By Huw Jones
LONDON, Nov 12 (Reuters) - Global banking regulators have outlined how they will crack down on wide variations in the way big banks calculate the size of their capital buffers.
Regulators on the Basel Committee, which sets rules for the sector worldwide, worry that such variations undermine investor confidence in the capital ratios, a key measure of financial health.
The Committee on Wednesday outlined policy measures and fixes it will consult on over the coming year, reflecting a view that there is no single cause or solution to the problem.
It will consult on stricter supervision of computer models the biggest banks use to apportion risk weightings to different assets they hold to determine capital holdings.
“The modifications under consideration will narrow the modelling choices available to banks, particularly in areas which by their nature are not amenable to modelling, and will serve to increase consistency and reduce complexity,” Basel said in a statement.
There would be guidance on how supervisors should vet models used by big banks and other fixes like tighter definitions of defaulting loans.
Medium-sized and smaller lenders use a so-called standardised approach to assessing risks on their books and this will also be reviewed, the committee said.
It will propose a stricter “floor” on capital, which will also be mandatory even for banks which use their own models.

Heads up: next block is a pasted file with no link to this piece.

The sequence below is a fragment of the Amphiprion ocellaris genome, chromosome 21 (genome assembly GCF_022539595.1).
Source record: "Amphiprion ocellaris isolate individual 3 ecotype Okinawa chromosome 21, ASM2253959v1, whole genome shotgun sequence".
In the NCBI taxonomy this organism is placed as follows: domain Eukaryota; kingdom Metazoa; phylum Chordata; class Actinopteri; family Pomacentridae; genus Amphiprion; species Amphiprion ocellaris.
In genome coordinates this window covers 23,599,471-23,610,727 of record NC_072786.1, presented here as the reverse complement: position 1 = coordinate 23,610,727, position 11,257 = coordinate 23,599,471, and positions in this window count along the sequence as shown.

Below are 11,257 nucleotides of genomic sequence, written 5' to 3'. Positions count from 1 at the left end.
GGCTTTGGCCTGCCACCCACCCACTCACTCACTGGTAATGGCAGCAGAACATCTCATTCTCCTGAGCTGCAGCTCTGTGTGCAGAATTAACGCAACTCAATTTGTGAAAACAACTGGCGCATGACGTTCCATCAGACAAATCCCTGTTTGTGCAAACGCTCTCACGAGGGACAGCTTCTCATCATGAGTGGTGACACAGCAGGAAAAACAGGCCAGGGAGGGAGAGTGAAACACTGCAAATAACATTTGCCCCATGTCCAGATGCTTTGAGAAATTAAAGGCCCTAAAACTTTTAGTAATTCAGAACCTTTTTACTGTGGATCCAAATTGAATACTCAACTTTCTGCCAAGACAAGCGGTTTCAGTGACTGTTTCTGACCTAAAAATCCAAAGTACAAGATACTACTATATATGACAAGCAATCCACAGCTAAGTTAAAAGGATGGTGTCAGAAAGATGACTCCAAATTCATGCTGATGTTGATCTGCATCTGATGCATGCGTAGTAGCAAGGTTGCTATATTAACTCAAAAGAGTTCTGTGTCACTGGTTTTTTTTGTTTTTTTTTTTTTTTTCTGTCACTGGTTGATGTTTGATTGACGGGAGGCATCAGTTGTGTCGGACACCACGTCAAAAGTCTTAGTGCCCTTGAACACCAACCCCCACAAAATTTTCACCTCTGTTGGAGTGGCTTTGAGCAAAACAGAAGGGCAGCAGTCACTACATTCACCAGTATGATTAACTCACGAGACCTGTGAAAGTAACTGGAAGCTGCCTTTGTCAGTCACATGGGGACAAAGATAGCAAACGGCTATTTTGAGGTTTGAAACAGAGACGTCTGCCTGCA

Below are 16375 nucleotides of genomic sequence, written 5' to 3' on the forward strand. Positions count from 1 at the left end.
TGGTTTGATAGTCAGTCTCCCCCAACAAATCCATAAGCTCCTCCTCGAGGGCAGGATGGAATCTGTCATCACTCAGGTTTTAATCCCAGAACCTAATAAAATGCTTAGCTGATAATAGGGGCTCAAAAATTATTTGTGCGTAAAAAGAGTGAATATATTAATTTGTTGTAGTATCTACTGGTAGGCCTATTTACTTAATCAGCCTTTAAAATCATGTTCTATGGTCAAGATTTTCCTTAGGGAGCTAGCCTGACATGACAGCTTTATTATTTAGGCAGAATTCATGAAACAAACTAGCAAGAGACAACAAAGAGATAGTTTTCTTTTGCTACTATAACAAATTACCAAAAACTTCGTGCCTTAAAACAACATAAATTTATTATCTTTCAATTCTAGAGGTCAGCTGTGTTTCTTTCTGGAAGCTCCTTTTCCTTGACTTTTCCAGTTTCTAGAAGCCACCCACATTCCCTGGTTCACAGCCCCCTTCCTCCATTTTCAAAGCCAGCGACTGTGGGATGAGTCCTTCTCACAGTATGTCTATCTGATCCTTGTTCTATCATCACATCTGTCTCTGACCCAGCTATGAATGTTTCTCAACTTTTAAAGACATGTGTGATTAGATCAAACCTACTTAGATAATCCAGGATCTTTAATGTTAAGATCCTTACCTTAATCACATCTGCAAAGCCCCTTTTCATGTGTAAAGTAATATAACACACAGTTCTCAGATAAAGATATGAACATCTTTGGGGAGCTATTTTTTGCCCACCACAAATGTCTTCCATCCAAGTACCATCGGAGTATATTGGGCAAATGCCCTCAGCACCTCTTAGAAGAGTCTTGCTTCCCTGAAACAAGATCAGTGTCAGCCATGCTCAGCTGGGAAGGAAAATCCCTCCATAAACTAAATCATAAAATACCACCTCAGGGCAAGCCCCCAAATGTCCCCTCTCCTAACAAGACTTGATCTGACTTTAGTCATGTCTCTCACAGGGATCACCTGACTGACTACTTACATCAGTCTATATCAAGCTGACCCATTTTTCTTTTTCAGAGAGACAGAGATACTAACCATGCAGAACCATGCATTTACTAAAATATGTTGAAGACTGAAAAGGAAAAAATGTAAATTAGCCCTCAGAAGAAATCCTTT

“It will also provide a standardised regulatory-determined risk measure against which capital outcomes calculated using risk models can be compared, allowing for greater comparability across banks,” it said.
Basel is looking at whether considerable simplification is needed in the way bigger banks measure operational risks, such as from potential fines, losses from fraud or systems failures, a timely move as lenders are fined increasing amounts for misconduct.
Existing methods are seen as too complex and unable to properly reflect such risks.
The committee also said it was reviewing the overall structure of the regulatory capital framework to consider whether more fundamental reform is necessary.
Regulators in Britain and the United States have criticised Basel’s rules for being too complex and have put greater emphasis on blunter restraints on banks, such as the leverage ratio, a measure of capital that disregards levels of risk.
The reforms are unlikely to take effect before 2019, when changes already made to bank capital rules have been fully implemented. (Editing by Carolyn Cohn and David Holmes)